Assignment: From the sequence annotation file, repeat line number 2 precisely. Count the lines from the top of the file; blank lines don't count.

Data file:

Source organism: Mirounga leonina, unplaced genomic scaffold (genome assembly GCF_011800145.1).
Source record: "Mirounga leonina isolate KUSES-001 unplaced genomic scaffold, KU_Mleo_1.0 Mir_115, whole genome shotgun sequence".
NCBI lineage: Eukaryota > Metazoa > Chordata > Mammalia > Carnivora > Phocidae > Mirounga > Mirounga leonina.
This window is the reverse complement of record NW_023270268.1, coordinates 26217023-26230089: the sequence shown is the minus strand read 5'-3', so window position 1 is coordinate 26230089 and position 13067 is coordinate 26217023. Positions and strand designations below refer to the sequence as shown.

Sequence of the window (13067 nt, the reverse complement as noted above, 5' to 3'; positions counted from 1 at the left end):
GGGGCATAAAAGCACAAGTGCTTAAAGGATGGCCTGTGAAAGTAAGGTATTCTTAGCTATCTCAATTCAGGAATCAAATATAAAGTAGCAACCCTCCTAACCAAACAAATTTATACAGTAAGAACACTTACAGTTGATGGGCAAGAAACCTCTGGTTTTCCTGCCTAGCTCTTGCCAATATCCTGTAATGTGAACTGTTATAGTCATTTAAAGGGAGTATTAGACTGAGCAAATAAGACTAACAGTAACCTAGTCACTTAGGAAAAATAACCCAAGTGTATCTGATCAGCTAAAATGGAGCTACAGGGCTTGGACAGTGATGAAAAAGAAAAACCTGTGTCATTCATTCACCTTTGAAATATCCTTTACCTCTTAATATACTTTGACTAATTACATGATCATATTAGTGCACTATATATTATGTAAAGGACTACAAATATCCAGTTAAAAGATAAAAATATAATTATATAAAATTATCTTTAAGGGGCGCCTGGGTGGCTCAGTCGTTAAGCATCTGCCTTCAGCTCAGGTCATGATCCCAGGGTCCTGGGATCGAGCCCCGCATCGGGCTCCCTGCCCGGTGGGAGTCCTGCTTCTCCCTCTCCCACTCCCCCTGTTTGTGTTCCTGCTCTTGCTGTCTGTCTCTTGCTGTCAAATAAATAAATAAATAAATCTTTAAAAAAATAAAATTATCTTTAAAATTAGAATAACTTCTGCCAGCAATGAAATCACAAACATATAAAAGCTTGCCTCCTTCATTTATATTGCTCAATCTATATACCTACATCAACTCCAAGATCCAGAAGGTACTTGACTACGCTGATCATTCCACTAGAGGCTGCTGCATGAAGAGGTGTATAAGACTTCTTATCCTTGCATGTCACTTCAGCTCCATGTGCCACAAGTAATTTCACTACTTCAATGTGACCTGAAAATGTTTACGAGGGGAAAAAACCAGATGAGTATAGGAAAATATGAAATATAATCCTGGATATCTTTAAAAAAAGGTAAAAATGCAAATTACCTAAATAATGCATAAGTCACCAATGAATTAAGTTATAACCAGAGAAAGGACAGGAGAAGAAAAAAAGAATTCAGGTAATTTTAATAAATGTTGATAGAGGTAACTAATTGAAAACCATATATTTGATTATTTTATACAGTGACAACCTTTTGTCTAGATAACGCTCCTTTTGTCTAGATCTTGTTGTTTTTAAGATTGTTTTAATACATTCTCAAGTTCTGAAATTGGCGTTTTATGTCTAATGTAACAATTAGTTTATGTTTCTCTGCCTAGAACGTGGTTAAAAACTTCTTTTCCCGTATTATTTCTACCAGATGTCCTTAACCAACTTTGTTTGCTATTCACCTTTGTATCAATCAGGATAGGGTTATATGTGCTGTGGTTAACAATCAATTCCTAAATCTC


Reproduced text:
Source record: "Mirounga leonina isolate KUSES-001 unplaced genomic scaffold, KU_Mleo_1.0 Mir_115, whole genome shotgun sequence".